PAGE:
The numbers I posted are based on some very dusty figures for dispatch interval, where theoretical capacity = (3600/i)*p where i is the dispatch interval in seconds, and p is the number of seats on the train. The interval is the time from when one train departs until the next train departs. That's important, because if you are reading Cedar Point manuals (or so I am told) , the number THEY use for "interval" is the time from when the train stops until it leaves, which, in transit terms, is the "dwell time".
I tend to use transit terms--
INTERVAL: Time between dispatches
HEADWAY: Time between vehicles (that is, from the time one vehicle leaves the station until the next stops)
DWELL TIME: Time spent in the station (from vehicle stop to vehicle start)
So...DWELL + HEADWAY = INTERVAL
Usually the manufacturers numbers are out of whack, except that Arrow always seemed to come up with a reasonable number and Cedar Point always has been very consistent with dispatch intervals (even if they can't match the manufacturer's theory).
It has been a while since I took a calculator into the park and measured the intervals on every ride, and admittedly the average interval numbers I used above are mostly faulty memory. But they are generally ballpark.
--Dave Althoff, Jr.
This may be slightly off topic, but when speaking to the Ride Manager and Operations Manager at Canada's Wonderland regarding Behemoth, they told me that they count cycles per hour. B and M set theoretical capacity for Behemoth at 48.12 cycles per hour and they hit that with guests in August, and then exceeded it shortly after by hitting 49 cycles with guests in one hour, getting them to almost 1600 riders.
He told me this was the first time Wonderland had exceeded a theoretical capacity figure with guests.
He did say that on an average day they run 42-44 cycles per hour consistently, putting them well over 1,300 riders per hour. I think B and M was a clear winner for capacity.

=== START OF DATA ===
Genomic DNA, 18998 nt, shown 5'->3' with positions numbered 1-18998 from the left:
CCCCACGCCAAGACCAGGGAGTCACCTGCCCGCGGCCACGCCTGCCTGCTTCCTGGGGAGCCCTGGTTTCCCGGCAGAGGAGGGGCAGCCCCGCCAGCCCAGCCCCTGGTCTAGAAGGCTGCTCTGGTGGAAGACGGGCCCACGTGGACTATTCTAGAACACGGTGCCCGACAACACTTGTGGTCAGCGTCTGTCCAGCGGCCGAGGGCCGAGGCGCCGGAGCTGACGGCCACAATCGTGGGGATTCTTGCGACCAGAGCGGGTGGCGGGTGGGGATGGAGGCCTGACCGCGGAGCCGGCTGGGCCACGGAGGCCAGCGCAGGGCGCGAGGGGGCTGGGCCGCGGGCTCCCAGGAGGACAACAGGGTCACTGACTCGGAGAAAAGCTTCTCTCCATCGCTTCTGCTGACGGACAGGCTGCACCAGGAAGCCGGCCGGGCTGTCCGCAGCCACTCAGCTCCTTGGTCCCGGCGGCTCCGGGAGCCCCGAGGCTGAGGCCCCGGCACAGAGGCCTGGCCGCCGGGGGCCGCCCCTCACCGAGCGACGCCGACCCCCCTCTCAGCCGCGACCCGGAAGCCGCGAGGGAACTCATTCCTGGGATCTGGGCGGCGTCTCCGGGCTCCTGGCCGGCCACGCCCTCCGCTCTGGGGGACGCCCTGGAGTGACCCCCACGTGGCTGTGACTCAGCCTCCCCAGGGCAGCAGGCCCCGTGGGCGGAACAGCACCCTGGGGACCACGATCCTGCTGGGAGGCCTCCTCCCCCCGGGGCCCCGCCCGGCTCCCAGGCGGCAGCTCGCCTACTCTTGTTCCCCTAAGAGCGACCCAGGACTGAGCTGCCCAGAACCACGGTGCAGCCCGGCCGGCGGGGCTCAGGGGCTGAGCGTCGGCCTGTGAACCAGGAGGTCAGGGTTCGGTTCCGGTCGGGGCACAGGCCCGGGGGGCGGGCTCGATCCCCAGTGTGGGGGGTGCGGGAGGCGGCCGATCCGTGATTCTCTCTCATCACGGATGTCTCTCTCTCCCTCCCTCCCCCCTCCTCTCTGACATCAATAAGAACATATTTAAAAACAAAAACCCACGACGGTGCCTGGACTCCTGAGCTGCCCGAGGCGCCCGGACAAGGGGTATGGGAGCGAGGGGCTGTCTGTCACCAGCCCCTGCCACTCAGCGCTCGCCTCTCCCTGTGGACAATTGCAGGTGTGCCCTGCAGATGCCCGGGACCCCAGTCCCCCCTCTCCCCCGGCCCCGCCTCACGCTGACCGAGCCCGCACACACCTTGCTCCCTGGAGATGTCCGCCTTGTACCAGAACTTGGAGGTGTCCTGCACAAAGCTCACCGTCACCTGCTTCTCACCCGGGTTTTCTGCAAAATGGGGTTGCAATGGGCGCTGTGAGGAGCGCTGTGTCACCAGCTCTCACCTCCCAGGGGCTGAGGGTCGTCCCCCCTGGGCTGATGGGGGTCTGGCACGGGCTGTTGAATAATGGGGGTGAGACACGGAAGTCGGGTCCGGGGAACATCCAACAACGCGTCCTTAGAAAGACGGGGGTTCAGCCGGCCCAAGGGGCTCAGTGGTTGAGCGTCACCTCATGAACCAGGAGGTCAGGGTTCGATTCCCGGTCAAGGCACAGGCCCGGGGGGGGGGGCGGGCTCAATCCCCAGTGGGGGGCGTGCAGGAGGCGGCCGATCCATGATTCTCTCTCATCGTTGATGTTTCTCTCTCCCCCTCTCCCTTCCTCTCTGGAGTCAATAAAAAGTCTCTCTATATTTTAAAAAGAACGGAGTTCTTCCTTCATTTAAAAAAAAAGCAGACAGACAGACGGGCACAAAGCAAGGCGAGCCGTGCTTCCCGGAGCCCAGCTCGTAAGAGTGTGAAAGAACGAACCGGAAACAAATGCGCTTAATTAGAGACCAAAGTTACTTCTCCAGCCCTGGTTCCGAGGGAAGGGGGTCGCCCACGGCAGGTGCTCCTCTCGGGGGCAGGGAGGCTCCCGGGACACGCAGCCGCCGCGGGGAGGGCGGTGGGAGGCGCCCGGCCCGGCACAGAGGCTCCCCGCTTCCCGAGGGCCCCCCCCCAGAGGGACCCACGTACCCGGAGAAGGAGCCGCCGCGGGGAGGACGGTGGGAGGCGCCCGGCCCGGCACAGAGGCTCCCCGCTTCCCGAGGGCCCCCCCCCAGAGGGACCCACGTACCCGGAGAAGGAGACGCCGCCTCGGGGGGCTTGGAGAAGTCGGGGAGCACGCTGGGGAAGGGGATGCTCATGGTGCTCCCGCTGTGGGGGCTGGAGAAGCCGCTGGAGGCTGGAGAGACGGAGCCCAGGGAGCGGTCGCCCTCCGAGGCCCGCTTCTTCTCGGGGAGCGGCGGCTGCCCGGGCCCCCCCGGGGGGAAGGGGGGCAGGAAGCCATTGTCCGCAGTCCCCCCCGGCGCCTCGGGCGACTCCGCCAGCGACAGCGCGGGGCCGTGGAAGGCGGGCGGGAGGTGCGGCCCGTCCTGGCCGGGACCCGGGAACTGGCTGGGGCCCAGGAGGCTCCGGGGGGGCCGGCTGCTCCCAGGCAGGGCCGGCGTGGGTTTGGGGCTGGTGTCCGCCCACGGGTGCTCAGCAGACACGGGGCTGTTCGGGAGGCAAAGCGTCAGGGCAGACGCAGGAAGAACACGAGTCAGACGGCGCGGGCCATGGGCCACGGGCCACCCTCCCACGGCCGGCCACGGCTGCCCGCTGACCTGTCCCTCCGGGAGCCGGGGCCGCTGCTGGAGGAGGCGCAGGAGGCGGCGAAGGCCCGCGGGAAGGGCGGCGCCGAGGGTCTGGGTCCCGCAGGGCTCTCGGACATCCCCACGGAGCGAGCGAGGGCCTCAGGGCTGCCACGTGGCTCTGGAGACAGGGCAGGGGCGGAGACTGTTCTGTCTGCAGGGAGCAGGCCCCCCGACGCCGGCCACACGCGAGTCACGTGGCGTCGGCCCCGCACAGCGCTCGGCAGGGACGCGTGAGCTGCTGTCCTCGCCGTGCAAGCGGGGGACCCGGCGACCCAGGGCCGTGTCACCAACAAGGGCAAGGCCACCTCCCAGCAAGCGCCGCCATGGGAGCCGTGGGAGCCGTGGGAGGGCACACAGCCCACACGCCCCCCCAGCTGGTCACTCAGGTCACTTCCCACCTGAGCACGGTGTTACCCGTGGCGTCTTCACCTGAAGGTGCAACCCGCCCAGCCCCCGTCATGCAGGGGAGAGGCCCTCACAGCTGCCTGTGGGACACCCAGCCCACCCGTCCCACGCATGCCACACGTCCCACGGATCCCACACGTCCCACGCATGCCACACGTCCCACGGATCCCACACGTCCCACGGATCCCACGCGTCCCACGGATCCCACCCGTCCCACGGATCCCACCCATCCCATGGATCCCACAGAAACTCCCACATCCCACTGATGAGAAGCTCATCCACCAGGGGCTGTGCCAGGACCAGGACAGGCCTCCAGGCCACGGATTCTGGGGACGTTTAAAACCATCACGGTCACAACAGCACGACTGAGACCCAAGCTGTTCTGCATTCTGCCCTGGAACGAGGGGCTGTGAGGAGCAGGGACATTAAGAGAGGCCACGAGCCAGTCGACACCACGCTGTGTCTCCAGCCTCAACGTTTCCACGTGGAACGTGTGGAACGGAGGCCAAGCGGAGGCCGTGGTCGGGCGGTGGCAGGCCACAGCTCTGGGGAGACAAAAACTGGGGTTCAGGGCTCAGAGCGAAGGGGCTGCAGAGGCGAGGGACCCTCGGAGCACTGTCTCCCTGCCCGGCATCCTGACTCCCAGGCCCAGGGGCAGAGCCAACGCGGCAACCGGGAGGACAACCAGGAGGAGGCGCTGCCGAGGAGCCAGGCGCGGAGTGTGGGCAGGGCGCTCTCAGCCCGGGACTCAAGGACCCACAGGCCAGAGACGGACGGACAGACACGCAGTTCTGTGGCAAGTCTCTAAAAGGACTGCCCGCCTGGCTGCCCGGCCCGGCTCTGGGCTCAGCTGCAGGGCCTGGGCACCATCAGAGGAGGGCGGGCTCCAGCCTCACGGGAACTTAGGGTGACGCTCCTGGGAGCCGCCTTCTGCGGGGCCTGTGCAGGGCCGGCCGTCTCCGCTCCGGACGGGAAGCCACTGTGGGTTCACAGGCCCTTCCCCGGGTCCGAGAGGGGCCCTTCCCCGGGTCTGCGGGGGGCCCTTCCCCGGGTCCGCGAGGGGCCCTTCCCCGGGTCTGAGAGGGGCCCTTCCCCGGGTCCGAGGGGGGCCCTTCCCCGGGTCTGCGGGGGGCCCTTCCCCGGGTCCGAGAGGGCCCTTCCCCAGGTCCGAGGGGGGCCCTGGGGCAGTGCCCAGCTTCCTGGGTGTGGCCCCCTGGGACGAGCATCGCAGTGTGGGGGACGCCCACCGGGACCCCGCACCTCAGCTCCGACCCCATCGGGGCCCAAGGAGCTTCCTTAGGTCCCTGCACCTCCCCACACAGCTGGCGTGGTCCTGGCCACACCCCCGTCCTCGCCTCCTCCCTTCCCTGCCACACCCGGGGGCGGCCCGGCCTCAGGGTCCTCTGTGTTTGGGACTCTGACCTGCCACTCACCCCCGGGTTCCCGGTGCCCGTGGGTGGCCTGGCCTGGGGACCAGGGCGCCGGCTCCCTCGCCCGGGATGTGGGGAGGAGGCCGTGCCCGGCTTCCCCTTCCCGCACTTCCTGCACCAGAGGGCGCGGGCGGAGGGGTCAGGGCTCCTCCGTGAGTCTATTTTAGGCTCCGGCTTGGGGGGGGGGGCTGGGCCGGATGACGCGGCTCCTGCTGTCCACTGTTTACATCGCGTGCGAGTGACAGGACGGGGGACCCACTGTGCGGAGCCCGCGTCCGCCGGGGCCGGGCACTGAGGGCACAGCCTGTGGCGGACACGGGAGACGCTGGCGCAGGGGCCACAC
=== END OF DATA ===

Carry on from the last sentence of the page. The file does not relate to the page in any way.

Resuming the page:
Millennium blocking is set up so that only one train can be on the main track at a time. Millennium is split up into four main blocks: Load, Lift, Waiting, Unload. A train that has been dispatched from Load to the Lift cannot enter Waiting block till the train that was previously dispatched has cleared the brake block and is in Unload. That why some times you see train slow or stop at the top of the lift from time to time, because the last train hadn't cleared from the waiting area (which usually translates that trains are running slower than normal like on colder days). Also to factor in is the time it takes for the catch car to make its way back to Load for the next train. Trains are not allowed to be dispatched till the train on the course is at or around the station flyby (which is usually when the catch car is parked under the train in Load).
Dispatch Interval = 1:40
Cycle Time/Train = 5:00
Trains/Hour = 36
Max Capacity = 1,296
I think everybody understands that, but more to the point, you see a lot of trains not dispatched until the returning train has stopped. It only works out right when that returning train never actually stops.
Yeah, I've always wondered what the point of running three trains there is when there's one at load, one at unload, and one waiting to unload. I've never seen that ride run without stacking.
Unless you have one on the lift with one at load, and one at unload, you're still going to have the same capacity as running two trains.
I've seen it work that way... the returning train has to be warm so that it comes in fairly hot though, otherwise you get the lift stoppage. I just haven't seen it in a very long time.
For me, it speaks to what Jeff was getting at about waiting in line. Even if capacity isn't improved with the extra train, I am still happy once I get to sit in the train. I don't really care if I end up parked, so long as I don't have to stand in line any longer than necessary.
I think B and M was a clear winner for capacity.